. There isn’t anything really new about New Year’s Day… but, nevertheless — though this may sound odd in these non-spiritual times — the sacred (i.e., the timeless) is new (and truly is something beyond the framework of time). The following is an excerpt from my book, The Eternal Fountain of Youth. It (i.e., the book) shows how Archibald MacLeish is among the best — and most famous — poets of the world who intelligently and eloquently/poetically write about limitation and relationship, such as the eternal return (and the possibility of going beyond it). I feel that these famous poets have touched upon something that goes beyond the limited writings and proposals of many… (even, in my calculation, beyond the proposals of the best of philosophers). Nietzsche, for example, did not go far enough; what he delved into was far too limited. My book is a reflection, i feel, of what many of these famous poets expressed; it is also an attempt to help others transcend limitation and separative ignorance intelligently and holistically. Please, regarding this, intelligently realize that having attained the status of a major (famous) poet is not easy whatsoever and — in the overall scheme of things — is only remotely likely at best. Additionally: If you don’t care about this or about my book… or grow from what i have written here… that is just fine; but i’ll tell you one (perhaps expanding, perhaps universal) thing for sure: I know of more than one ten foot poet among inchlings.
Obviously, it is not what we are “accustomed to” or “used to.” However, sometimes change happens that way, and for the better, in the long run. Before the time of Columbus, they used to think that the world was flat, that there was an end to it; they thought that you could fall off the flattened part and then perish. Many of us think that when you are dead, you are dead; they think that you come to the end, and that is it… finished. However, if our universe is truly in a cyclic-oriented dimension, then what occurs happens over and over again, endlessly. There is a possibility, when you die (if the omnipotent “otherness” does not temporarily intervene), that your consciousness will not exist until the “next round” of the cycle. Since “consciousness” (that depends on brain cells) does not exist after you die, then psychological “time” does not exist after you die. One must be “conscious” to realize “time.” Without consciousness, there is no “time.” The time, from when you die, within universal cycles, to when you are again “reborn” as the same person that you (in the exact-same repeated cycles) were, does not exist psychologically; therefore, it does not exist as “consciousness.” Therefore, as soon as you die, no time elapses until you are again born to the same mother, and are again conscious of “time.” So, in a real sense, as soon as you die, you are again (for all practical purposes) immediately born to the same family as you were born to before. Time is not recorded, from when you die to when you are again reborn. This is not reincarnation. You do not come back into another body; in one echoing, mirroring sense, you remain exactly the same. In a sense, you never really die. (Of course, you are incapable of remembering what happened before, in the previous cycles.) Like our earth, our universe is globular, circuitous, and cyclic. People, at one time long ago, thought that the world was flat. People think, at the time of this writing, that time is linear and non-globular, without the same things recurring repeatedly. They may be crudely erroneous.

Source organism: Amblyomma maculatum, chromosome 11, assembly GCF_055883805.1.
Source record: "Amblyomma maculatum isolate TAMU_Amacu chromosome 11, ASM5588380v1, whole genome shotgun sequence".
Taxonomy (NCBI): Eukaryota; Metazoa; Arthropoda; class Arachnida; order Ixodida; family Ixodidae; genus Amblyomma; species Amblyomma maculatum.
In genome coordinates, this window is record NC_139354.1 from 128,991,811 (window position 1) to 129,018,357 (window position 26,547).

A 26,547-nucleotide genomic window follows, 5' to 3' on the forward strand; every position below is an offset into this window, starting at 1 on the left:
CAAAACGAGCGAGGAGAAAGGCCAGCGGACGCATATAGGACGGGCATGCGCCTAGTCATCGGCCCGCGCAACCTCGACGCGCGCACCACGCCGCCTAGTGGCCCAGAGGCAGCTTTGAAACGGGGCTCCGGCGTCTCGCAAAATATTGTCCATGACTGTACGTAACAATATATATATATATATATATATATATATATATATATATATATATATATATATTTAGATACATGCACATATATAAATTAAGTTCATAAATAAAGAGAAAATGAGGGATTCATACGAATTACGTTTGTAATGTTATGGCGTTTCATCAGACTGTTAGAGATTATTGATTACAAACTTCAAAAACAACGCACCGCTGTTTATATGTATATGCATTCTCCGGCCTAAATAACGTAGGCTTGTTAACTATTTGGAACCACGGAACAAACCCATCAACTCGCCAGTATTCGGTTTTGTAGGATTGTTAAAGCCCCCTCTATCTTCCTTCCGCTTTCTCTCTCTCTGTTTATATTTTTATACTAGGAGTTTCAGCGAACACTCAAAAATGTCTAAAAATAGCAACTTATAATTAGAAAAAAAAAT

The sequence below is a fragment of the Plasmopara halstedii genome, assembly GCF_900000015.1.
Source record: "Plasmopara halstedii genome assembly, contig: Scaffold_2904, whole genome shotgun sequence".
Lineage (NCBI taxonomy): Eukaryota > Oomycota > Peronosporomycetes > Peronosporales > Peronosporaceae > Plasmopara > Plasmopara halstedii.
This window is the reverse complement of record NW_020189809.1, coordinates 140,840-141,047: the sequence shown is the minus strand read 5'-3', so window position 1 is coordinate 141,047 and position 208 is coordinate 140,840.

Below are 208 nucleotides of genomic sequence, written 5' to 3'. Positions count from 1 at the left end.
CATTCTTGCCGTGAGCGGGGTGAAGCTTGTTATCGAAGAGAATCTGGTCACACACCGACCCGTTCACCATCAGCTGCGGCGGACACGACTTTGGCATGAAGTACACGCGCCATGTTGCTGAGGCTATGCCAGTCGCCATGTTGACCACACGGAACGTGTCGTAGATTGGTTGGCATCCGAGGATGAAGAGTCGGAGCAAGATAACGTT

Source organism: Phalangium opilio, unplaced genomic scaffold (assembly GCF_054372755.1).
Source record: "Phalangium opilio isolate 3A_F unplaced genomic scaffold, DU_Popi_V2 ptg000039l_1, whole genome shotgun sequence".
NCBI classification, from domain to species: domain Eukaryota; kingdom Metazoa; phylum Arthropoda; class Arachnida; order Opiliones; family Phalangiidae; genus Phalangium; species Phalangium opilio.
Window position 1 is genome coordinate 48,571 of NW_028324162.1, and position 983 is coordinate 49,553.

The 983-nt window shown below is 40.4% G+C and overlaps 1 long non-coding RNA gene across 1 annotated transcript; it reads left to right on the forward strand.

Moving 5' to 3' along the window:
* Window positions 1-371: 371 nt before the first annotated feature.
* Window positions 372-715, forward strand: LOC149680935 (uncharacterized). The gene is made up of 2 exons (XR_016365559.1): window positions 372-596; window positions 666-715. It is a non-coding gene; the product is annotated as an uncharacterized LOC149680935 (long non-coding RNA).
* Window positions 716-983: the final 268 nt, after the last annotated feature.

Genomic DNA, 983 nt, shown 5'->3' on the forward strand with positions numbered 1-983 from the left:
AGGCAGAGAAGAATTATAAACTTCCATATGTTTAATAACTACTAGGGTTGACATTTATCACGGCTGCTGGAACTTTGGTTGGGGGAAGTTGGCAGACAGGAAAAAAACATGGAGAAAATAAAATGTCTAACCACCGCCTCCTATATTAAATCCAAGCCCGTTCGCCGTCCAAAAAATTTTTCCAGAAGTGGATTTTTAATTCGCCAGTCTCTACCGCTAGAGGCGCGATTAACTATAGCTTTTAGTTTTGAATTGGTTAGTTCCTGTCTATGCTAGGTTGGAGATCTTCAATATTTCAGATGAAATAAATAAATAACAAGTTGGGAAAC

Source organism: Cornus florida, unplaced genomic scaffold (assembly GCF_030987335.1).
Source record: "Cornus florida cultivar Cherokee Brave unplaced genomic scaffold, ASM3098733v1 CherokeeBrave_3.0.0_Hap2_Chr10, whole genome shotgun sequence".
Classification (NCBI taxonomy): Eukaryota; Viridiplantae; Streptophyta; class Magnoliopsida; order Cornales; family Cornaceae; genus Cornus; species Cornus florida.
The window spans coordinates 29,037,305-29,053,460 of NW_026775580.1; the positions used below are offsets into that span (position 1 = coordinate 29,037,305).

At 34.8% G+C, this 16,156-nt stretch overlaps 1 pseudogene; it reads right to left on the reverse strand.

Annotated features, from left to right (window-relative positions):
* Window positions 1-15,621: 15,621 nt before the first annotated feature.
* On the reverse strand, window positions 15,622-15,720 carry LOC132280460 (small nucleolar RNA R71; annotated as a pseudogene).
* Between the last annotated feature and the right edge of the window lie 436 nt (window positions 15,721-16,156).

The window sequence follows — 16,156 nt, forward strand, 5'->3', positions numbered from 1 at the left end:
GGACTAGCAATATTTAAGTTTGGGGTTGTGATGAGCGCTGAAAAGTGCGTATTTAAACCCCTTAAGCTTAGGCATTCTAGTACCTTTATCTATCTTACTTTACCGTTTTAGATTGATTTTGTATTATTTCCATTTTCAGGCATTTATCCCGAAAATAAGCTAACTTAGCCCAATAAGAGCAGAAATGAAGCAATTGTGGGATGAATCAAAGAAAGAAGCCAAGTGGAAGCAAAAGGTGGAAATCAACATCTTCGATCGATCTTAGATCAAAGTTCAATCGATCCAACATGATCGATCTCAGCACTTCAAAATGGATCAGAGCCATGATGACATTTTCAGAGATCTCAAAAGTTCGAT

from Archibald MacLeish:
Lines for a Prologue
These alternate nights and days, these seasons
Somehow fail to convince me. It seems
I have the sense of infinity!
(In your dreams, O crew of Columbus,
O listeners over the sea
For the surf that breaks upon Nothing—)
Once I was waked by the nightingales in the garden.
I thought, What time is it? I thought,
Time—Is it Time still?—Now is it Time?
(Tell me your dreams, O sailors:
Tell me, in sleep did you climb
The tall masts, and before you—)
At night the stillness of old trees
Is a leaning over and the inertness
Of hills is a kind of waiting.
(In sleep, in a dream, did you see
The world’s end? Did the water
Break—and no shore—Did you see?)
Strange faces come through the streets to me
Like messengers: and I have been warned
By the moving slowly of hands at a window.
Oh, I have the sense of infinity—
But the world, sailors, is round.
They say there is no end to it.